Author Archives: Aaron Seaman

Member News, Summer 2017

As of January 2017, Iveris Martinez began serving on the Board Chair for the Alliance for Aging, Inc., the area agency for aging for Miami-Dade and Monroe counties in Florida. The agency provides a wide range of services, valued in excess of $35 million, to older people through a network of local agencies. Some of the services provided include congregate and home-delivered meals, adult day care, personal care, legal help and transportation. Through its service network, the Alliance also provides support, training, education, counseling and respite for caregivers, including grandparents raising grandchildren. In the past year, over 77,000 people received services through this network.

Iveris also was recently invited to speak and presented at the semi-annual meeting  of the Committee on Population of the National Academy of Sciences on “Aging and the Family among Latinos in the United States.”  The meeting was held on June 15, 2017, at the Keck Center in Washington, DC. In light of high disability rates for older Latino immigrants and the relative absence of data for understanding the caregiving needs faced by immigrant families, she noted the need for theoretical models and more studies, especially qualitative studies, to better understand the dynamics of familial and social support for Latino older adults.

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Aaron SeamanAaron Seaman began a two-year postdoc at the University of Iowa Carver College of Medicine as a researcher in the Department of Internal Medicine in August 2016. Working there with clinical and anthropology mentors, Aaron has been able to draw his interests in aging, kinship, and caregiving into new contexts, including examining how people and their families make decisions and pursue care in the contexts of cancer survivorship and palliative care. Along with research in the University hospital, he also works at the Iowa City VA with a group of qualitative researchers that includes AAGE member Samantha Solimeo. Aaron also was elected to the AAGE board as secretary in early 2017, and he looks forward to contributing to the continued development of AAGE in the coming years.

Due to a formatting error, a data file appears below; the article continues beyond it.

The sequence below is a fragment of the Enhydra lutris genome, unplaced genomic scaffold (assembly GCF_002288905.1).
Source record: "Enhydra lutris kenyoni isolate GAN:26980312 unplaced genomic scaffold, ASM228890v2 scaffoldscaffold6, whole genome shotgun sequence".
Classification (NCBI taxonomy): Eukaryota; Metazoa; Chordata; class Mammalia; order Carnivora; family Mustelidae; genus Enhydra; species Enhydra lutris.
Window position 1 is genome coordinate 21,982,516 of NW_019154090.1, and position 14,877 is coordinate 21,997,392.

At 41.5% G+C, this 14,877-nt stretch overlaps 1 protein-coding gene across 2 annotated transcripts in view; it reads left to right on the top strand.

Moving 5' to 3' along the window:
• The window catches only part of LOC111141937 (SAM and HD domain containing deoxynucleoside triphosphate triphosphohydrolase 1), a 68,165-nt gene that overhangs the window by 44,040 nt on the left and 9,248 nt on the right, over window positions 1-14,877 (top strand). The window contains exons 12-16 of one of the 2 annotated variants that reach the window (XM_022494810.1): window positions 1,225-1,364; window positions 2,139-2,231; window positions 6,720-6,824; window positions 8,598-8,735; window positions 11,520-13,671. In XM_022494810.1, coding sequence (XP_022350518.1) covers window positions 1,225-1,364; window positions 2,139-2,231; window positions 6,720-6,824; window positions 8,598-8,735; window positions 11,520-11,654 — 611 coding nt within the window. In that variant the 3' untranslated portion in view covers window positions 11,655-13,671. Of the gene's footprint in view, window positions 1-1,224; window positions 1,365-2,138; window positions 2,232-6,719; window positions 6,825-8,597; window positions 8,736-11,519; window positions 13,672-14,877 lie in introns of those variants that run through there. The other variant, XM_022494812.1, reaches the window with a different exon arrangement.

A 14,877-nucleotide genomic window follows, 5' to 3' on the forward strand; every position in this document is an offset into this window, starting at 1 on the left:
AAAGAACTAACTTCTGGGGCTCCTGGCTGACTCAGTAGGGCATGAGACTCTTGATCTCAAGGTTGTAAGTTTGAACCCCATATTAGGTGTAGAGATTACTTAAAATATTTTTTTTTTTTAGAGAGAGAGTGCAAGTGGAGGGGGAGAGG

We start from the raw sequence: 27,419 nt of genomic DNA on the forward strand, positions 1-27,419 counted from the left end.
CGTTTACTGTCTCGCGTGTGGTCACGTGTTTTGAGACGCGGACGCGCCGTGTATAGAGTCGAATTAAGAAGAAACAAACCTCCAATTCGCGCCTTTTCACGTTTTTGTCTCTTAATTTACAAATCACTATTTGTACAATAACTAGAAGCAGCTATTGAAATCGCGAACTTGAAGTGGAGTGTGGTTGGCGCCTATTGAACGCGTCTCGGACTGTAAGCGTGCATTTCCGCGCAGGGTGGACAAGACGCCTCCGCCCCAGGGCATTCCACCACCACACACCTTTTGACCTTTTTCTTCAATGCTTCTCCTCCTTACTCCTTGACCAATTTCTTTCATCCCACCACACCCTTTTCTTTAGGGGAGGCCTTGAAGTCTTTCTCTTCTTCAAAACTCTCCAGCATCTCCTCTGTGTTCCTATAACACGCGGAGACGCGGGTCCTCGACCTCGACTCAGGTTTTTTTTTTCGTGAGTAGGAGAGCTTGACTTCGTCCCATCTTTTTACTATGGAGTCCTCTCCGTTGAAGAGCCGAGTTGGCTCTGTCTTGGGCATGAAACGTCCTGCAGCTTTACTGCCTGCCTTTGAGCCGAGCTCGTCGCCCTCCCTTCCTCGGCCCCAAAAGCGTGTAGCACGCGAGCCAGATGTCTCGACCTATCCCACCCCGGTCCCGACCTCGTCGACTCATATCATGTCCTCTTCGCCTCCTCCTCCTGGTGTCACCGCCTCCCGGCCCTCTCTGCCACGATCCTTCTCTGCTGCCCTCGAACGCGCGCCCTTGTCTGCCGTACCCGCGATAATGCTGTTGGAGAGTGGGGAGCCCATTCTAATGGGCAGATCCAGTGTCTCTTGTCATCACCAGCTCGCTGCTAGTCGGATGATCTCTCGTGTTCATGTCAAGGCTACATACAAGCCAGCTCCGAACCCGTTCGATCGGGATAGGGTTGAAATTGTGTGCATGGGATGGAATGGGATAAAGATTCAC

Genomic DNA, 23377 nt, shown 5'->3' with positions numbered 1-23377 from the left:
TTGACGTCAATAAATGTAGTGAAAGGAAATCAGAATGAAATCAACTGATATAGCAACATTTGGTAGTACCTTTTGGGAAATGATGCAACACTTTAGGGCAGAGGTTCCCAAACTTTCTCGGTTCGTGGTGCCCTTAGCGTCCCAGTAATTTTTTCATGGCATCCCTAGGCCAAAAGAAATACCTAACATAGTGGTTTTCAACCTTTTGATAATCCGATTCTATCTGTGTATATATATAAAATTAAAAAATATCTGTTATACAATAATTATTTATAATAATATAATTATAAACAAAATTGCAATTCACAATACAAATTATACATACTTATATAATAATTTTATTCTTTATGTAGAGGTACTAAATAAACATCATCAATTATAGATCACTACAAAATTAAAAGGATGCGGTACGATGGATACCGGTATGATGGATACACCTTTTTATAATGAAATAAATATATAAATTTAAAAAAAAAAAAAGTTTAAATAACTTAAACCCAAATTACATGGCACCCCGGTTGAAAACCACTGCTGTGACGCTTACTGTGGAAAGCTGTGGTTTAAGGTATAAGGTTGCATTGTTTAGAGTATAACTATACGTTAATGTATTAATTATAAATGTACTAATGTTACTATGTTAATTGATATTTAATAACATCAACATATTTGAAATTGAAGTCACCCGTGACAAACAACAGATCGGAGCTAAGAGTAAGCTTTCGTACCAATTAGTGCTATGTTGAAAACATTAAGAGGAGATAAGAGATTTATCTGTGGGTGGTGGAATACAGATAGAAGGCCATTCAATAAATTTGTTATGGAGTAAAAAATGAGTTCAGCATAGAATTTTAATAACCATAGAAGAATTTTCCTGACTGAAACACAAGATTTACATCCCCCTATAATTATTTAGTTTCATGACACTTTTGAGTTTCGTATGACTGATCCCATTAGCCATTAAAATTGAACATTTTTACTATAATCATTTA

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Members also have had several publications appear thus far in 2017.

Transnational Aging and Reconfigurations of Kin Work, edited by AAGE members Parin Dossa and Cati Coe, has been published by Rutgers University Press. As the RUP website states, the volume “documents the social and material contributions of older persons to their families in settings shaped by migration, their everyday lives in domestic and community spaces, and in the context of intergenerational relationships and diasporas.”

Successful Aging as Contemporary Obsession: Global PerspectivesSuccessful Aging as a Contemporary Obsession: Global Perspectives, edited by Sarah Lamb, has been published by Rutgers University Press. Along with Lamb’s contributions as editor, the volume includes an introduction co-authored by Anna Corwin, Lamb, and Jessica Robbins-Ruskowski, as well as chapter contributions by AAGE members Elana Buch, Corwin, Jason Danely, Lamb, Annette Leibing, Robbins-Ruskowski, Janelle Taylor, and Emily Wentzell.

Along with their contributions to the volume on successful aging, Anna Corwin, Annette Leibing, Janelle Taylor, and Emily Wentzell had other work in various publications.

Anna Corwin’s article, “Overcoming Elderspeak: A Qualitative Study of Three Alternatives,” was published online this spring in The Gerontologist. Following a story by Reuters, the work has received numerous mentions in popular and news media, including the CBC, AARP News, HuffPost (formerly the Huffington Post), and the Daily Mail. It’s exciting to see AAGE members’ work making waves both in and beyond the academy.

Annette Leibing published an editorial on the emplacedness of end-of-life care in Brazil, “Hospitals: the place where most elderly people die in Brazil — the start of a debate,” in Geriatrics, Gerontology, and Aging, the journal of the Brazilian Society of Geriatrics and Gerontology.

Janelle Taylor had an article appear in the June 2017 issue of Culture, Medicine, and Psychiatry, a special issue entitled “Moral (and Other) Laboratories” and edited by edited by Lone Grøn and Teresa Kuan. The article, “Engaging with Dementia: Moral Experiments in Art and Friendship,” comes out of her work on informal non-kin relations in dementia and dementia care.

Emily Wentzell’s article, “Medical Research Participation as ‘Ethical Intercorporeality’: Caring for Bio-social Bodies in a Mexican Human Papillomavirus (HPV) Study,” appeared in the March 2017 issue of Medical Anthropology Quarterly.

Samantha Solimeo and colleagues also had an article appear in the same issue of MAQ: “Gatekeepers as Care Providers: The Care Work of Patient-centered Medical Home Clerical Staff.”

A hearty congratulations, everyone!

And we know that this doesn’t begin to capture all the great work that AAGE members are doing. So, please share your news with us: new projects, publications, positions, progress, possibilities…We are interested in hearing about all of it and sharing it with all our members! Email us anytime at aarontodd11 {at} gmail {dot} com. Cheers!